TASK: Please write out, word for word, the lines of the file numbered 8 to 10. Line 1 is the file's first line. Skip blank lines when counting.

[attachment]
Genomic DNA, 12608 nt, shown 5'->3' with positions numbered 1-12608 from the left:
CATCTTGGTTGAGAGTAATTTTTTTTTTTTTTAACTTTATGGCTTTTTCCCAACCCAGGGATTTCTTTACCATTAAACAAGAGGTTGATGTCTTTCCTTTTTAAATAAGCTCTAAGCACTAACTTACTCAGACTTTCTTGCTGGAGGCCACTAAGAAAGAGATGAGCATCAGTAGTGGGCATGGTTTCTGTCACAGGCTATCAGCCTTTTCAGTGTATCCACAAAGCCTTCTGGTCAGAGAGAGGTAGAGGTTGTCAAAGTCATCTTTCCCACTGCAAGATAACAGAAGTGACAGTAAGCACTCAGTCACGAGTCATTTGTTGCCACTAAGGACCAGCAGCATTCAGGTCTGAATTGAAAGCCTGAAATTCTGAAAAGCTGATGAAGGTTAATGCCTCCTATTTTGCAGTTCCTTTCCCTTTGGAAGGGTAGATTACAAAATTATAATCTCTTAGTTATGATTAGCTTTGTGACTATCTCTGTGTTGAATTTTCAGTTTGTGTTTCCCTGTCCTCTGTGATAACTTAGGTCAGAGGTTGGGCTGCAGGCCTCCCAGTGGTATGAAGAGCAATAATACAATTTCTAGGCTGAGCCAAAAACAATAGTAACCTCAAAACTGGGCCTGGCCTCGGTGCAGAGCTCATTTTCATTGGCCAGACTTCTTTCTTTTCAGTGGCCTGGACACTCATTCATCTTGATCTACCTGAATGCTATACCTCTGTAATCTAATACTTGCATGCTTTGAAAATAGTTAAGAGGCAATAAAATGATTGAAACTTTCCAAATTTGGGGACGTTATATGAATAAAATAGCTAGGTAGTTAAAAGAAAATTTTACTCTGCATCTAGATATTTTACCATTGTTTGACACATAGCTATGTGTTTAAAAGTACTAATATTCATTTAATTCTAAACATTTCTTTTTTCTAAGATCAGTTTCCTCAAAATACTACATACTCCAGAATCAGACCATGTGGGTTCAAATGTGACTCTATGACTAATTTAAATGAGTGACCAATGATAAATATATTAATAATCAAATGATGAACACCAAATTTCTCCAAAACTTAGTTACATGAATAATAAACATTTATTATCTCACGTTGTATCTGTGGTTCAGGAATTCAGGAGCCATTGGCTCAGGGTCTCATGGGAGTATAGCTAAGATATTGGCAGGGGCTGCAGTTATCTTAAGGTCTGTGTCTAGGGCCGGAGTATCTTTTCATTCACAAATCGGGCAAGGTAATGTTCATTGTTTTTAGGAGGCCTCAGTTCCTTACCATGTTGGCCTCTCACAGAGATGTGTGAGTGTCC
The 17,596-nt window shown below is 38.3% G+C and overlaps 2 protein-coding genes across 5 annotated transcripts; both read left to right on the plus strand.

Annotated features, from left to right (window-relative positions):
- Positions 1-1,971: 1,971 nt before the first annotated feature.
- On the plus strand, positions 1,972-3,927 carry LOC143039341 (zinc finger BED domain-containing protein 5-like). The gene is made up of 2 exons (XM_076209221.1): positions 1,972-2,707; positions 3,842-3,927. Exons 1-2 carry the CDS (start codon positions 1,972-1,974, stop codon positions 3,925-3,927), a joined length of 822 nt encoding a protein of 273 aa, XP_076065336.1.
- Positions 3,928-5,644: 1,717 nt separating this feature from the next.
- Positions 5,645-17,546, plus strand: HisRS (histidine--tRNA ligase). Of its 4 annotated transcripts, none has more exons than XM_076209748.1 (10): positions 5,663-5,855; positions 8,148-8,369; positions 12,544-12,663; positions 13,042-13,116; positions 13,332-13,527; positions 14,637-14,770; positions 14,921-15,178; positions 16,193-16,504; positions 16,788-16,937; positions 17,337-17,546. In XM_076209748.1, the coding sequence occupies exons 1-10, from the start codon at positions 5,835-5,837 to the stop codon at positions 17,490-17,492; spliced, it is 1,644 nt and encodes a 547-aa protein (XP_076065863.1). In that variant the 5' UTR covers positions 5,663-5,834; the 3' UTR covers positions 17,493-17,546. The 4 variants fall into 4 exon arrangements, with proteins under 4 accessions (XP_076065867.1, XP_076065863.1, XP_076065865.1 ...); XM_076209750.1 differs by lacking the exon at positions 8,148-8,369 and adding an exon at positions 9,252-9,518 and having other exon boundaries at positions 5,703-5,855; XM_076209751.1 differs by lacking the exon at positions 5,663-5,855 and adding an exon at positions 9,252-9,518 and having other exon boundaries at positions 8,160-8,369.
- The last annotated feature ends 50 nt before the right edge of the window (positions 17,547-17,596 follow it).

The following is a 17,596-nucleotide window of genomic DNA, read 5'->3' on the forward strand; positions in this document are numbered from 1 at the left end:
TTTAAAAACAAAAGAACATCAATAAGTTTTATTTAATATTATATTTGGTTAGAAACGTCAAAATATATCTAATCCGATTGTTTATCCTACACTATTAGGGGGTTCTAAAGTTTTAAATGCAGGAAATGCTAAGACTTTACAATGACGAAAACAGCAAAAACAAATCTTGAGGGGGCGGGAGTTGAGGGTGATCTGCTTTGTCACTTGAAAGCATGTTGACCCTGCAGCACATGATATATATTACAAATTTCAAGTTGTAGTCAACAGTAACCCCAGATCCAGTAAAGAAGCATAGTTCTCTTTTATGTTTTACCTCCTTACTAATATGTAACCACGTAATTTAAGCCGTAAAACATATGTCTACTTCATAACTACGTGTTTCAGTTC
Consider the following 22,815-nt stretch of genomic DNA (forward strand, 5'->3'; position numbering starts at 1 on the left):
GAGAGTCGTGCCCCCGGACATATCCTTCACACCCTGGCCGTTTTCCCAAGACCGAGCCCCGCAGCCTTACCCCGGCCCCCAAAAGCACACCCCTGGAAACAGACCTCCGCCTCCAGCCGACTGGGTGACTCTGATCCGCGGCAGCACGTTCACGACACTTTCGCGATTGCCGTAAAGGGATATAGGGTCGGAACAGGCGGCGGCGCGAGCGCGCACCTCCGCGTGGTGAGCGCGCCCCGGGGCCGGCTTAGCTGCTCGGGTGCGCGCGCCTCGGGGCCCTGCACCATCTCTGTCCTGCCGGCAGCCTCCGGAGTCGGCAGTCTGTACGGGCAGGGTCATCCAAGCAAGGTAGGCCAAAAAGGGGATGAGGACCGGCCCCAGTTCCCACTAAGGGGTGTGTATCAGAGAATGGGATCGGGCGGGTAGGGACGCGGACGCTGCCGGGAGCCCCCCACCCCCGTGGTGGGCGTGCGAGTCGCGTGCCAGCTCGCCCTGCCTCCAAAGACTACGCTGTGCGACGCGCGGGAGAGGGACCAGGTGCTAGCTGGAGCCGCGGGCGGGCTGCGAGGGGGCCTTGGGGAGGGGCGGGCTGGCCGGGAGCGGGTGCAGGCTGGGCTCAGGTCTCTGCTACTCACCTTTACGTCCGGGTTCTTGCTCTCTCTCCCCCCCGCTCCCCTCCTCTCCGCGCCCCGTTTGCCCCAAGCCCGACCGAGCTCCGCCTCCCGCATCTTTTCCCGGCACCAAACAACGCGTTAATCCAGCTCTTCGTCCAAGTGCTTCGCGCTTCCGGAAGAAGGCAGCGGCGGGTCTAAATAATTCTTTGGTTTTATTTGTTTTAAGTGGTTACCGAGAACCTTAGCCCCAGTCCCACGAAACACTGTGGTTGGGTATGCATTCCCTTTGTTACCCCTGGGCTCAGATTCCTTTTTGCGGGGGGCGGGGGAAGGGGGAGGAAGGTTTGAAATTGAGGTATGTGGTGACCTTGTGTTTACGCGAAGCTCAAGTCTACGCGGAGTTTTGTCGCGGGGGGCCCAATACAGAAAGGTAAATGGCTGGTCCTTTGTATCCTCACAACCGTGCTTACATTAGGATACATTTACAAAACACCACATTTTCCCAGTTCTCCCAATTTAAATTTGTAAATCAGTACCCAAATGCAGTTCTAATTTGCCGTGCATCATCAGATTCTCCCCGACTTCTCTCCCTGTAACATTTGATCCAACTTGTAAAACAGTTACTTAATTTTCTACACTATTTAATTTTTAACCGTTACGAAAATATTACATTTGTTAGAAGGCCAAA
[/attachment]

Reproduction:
- Positions 5,645-17,546, plus strand: HisRS (histidine--tRNA ligase). Of its 4 annotated transcripts, none has more exons than XM_076209748.1 (10): positions 5,663-5,855; positions 8,148-8,369; positions 12,544-12,663; positions 13,042-13,116; positions 13,332-13,527; positions 14,637-14,770; positions 14,921-15,178; positions 16,193-16,504; positions 16,788-16,937; positions 17,337-17,546. In XM_076209748.1, the coding sequence occupies exons 1-10, from the start codon at positions 5,835-5,837 to the stop codon at positions 17,490-17,492; spliced, it is 1,644 nt and encodes a 547-aa protein (XP_076065863.1). In that variant the 5' UTR covers positions 5,663-5,834; the 3' UTR covers positions 17,493-17,546. The 4 variants fall into 4 exon arrangements, with proteins under 4 accessions (XP_076065867.1, XP_076065863.1, XP_076065865.1 ...); XM_076209750.1 differs by lacking the exon at positions 8,148-8,369 and adding an exon at positions 9,252-9,518 and having other exon boundaries at positions 5,703-5,855; XM_076209751.1 differs by lacking the exon at positions 5,663-5,855 and adding an exon at positions 9,252-9,518 and having other exon boundaries at positions 8,160-8,369.
- The last annotated feature ends 50 nt before the right edge of the window (positions 17,547-17,596 follow it).

The following is a 17,596-nucleotide window of genomic DNA, read 5'->3' on the forward strand; positions in this document are numbered from 1 at the left end: